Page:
And Bar Harbor, Maine and Quebec City in the summer:

Readers: Modified Passover question… Why is this idea stupid like all of my other ideas?

Related:

  • ShareMyAircraft.com (currently designed to help people based at the same airport all year share)
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Best paint treatments for cars and airplanes?

I am concerned that there hasn’t been enough disagreement here on this blog on religious topics, e.g., whether mask use by the general population reduces or delays coronavirus infection (masking K-12 students doesn’t help, according to the CDC, but let’s order it anyway!). So it is time to introduce the topic of wax, polish, and other paint treatments.

An aircraft mechanic here in the Florida Free State swears by Nu Finish for boats and planes and says that it actually does last for nearly a year. This product is top-rated by Consumer Reports as well, being super durable and almost as easy to apply as the other top-rated product, Meguiar’s NXT Generation Tech Wax 2.0.

Here are the patients:

  • 2005 Cirrus SR20 with original white paint plus some decals. It looks reasonably good after a wash, but could be glossier. The plane has lived in a hangar for its whole life, but is exposed to the sun for days at a time when on trips.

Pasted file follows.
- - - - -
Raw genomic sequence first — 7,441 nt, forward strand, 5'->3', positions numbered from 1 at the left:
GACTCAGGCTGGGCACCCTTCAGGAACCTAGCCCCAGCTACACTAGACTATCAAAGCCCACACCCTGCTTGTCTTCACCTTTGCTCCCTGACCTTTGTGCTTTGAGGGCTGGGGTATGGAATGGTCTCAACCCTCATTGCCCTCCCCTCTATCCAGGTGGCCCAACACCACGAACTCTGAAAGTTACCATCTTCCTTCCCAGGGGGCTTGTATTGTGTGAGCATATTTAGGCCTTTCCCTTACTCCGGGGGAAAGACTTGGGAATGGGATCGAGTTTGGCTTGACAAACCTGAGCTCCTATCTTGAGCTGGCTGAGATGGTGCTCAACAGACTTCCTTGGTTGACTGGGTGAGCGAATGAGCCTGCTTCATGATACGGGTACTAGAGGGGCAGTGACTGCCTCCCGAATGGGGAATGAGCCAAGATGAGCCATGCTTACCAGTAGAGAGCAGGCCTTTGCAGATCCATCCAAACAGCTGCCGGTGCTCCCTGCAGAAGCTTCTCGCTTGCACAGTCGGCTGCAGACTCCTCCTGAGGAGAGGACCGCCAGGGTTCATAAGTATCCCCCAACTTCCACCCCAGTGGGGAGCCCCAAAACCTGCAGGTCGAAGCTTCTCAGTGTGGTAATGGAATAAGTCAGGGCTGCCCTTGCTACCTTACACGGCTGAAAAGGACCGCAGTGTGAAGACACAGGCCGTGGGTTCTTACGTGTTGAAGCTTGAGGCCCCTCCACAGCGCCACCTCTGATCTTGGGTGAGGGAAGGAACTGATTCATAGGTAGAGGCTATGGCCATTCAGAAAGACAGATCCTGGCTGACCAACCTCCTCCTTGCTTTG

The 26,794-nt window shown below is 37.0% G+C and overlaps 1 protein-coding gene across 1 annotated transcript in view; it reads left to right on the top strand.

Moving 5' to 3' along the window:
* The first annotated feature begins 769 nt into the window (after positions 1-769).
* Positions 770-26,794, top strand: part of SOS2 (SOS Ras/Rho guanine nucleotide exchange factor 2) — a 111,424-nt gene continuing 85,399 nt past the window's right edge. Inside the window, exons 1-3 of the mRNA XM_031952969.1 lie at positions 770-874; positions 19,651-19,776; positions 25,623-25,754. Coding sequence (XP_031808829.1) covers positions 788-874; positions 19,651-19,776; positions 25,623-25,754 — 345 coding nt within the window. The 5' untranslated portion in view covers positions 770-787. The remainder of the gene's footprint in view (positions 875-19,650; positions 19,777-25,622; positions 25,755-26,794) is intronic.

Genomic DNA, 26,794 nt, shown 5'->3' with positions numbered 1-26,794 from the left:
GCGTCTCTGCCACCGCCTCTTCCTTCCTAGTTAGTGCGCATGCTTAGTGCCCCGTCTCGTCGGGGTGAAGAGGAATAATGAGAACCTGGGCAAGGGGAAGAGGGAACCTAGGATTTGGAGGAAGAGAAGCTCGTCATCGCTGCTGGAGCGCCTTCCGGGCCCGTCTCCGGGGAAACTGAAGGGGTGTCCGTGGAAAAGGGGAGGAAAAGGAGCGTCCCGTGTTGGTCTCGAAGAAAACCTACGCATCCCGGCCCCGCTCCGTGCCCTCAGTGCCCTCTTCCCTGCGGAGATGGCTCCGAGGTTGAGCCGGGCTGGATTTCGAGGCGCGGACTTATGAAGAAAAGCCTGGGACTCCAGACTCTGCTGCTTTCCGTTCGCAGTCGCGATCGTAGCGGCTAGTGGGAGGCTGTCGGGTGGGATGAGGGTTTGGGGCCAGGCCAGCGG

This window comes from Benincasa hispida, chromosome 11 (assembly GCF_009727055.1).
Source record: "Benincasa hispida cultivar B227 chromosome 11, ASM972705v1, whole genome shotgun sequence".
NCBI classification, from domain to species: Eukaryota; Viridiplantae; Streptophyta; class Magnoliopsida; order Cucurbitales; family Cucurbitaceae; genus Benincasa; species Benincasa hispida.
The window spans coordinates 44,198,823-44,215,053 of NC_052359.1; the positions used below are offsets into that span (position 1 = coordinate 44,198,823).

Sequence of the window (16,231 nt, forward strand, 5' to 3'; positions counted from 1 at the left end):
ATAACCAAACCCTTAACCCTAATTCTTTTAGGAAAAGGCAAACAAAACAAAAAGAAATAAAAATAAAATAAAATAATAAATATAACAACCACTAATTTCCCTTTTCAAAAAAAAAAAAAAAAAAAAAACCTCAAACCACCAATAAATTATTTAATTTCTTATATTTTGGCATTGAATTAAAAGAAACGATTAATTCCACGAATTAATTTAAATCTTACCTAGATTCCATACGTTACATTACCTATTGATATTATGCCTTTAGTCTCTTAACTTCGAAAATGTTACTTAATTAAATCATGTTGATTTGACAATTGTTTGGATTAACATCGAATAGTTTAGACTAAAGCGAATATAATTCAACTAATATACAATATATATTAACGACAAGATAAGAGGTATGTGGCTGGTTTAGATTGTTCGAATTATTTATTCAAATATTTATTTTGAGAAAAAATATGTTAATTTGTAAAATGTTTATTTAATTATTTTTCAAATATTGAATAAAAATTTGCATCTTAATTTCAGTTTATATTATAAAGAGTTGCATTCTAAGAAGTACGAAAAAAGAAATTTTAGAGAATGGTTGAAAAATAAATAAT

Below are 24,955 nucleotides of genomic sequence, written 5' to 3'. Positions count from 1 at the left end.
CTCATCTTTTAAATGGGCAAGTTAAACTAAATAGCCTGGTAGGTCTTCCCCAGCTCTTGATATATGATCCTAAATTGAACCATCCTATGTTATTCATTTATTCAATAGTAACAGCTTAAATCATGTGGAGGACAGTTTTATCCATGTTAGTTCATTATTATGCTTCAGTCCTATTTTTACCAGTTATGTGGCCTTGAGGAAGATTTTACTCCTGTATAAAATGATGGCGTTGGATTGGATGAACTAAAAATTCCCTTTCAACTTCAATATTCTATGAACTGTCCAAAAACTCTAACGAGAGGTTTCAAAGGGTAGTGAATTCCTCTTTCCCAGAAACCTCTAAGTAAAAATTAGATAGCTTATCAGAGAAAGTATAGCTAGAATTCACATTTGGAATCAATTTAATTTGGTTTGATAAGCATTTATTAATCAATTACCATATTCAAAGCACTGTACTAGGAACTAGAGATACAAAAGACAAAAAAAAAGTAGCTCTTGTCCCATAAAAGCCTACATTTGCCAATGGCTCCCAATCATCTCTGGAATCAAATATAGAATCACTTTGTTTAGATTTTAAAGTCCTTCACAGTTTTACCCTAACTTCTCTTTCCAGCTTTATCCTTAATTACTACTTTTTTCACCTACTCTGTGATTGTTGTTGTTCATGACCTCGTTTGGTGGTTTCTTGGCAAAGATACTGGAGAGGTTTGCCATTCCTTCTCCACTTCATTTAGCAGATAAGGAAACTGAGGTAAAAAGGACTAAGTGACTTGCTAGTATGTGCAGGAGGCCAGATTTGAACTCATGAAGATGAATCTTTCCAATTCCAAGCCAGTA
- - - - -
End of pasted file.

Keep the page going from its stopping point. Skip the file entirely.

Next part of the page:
• a 2022 Chevrolet that will be arriving soon. It will be garaged, but exposed to the sun when driving and this might be a car worth handing down to the kids so they can remember when internal combustion was like before President Harris banned it

(Our beloved 2021 Honda Odyssey won’t get any treatment because it is leased and will go back to Honda in January 2024. When turned in, the 2018 Odyssey still had new-looking paint despite never having been treated in any way.)

Both Nu Finish and Meguiar’s claim to offer UV protection. Does anyone have experience with these? Each bottle is supposed to be enough for one regular-sized car? So you’d need two bottles for a pavement-melting SUV and three bottles for a four-seat airplane? What kind of rags do you use for application?

Also, what about ceramic coatings for paint? I haven’t seen an objective comparison of this expensive process (many $thousands for an airplane) versus spending $7.59 every year on Nu Finish. The people who make money applying ceramic coatings swear by them, but consider that the people who made money putting COVID-19 patients on ventilators back in the spring of 2020 also said that was the best possible medical idea. If ceramic coating is such a great idea, why don’t Ferrari and Rolls-Royce do it at the factory?

A friend owns a car wash/detail operation. Here’s what he had to say:

We do lots of detailing on exotic cars etc. c8 [Corvette] more impressive in person than just about anything. Gm also finally figured out how to make a good looking interior. The detail shop team prefers c8 over Mclaren’s!